“If you really are a fairy, can you turn me into a woman.”

“I could, but I don’t know why you’d want me to. It isn’t easy being a woman.”

“Maybe so, but it can’t be any worse than being a robot.”

The fairy just shrugged his shoulders. “Anyway, I’m not going to do anything for free.” And so began the haggling. The fairy, who was used to dealing with the pettiness of humans found that Polina’s razor-sharp logic was more than he could handle. He was soon convinced that had he not used his magic wand, Polina would have rescued him from the acid herself.

“I suppose that’s good enough for me,” and so with a flourish, the blue fairy turned Polina into a real live woman.

Being free of her programming was at first overwhelming. Polina wondered how humans managed to get through life without fate. But quickly she realized that she only had one choice, and that was to follow her heart.

When Dr. Frost came to the lab the next morning, she found a note waiting for her. Polina explained about the blue fairy, and informed her creator that she was running away with Daniel and was going to experience everything it meant to be a woman. She promised to return some day and thanked the doctor for creating her.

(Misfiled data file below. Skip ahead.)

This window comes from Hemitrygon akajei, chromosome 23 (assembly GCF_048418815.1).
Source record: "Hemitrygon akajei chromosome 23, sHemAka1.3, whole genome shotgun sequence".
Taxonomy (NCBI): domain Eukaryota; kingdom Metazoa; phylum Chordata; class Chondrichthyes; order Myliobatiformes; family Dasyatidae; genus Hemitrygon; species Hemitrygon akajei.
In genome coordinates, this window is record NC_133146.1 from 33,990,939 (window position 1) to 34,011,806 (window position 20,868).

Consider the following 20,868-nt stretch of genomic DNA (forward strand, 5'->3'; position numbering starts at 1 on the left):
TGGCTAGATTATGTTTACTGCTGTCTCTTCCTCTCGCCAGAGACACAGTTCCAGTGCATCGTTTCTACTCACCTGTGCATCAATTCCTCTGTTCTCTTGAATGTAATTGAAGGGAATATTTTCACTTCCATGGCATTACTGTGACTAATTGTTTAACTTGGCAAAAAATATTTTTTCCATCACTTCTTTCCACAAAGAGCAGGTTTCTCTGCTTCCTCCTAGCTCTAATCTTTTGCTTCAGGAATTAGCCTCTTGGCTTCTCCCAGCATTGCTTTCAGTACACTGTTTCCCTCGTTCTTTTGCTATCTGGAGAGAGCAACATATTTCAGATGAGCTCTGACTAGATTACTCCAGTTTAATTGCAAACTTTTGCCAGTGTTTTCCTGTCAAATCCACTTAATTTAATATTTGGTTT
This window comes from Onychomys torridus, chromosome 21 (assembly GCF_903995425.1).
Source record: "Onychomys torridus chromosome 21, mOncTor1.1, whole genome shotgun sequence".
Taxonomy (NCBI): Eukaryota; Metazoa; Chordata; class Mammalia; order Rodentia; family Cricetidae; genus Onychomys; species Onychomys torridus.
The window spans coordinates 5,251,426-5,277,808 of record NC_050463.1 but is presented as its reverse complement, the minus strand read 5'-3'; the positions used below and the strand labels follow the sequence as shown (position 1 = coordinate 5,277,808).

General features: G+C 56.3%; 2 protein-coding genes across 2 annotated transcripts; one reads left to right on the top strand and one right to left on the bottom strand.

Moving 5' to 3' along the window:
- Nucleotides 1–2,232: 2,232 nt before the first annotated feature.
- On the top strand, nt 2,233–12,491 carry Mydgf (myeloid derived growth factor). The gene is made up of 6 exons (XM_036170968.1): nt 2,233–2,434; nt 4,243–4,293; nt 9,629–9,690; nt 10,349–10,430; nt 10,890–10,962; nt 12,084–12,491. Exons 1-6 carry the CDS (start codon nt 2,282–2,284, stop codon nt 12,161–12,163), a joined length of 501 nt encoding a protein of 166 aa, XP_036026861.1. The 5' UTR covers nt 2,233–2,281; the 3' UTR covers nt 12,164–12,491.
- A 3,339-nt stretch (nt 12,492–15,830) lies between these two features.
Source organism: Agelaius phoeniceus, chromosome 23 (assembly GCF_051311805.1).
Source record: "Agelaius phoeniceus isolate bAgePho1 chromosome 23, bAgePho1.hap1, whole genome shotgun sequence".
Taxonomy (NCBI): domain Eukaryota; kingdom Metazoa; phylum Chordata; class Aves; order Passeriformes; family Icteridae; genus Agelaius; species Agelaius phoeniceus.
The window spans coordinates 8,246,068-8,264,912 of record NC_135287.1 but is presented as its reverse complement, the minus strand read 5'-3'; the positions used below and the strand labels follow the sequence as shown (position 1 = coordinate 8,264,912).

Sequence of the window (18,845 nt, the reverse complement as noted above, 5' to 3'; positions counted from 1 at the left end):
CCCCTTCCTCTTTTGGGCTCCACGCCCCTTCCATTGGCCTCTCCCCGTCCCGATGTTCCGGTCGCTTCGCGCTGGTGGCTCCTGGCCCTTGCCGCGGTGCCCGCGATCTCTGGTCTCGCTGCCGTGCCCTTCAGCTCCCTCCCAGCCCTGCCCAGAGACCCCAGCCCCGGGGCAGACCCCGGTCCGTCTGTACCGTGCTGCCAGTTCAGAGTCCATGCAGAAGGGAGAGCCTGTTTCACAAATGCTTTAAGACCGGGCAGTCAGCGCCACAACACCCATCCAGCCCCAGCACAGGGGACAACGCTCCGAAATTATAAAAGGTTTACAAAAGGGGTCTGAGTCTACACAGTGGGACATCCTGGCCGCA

Dr. Frost, for the first time in her life, cried. “She won’t thank me once she realizes what life has in store for her.”

Many years passed. Dr. Frost carried on with her research. Thanks to her tenure, she was unaffected by changes in the world around her and her colleagues continued to resent her. Eventually she forgot all about Polina, but like most children, Polina did not forget about her.

So it was, exactly 20 years after she had left, Polina returned. Knowing how her creator’s mind worked, thanks to the intimate bond they shared in her programming, Polina was not surprised that the lab had not changed at all.

“I’m back.”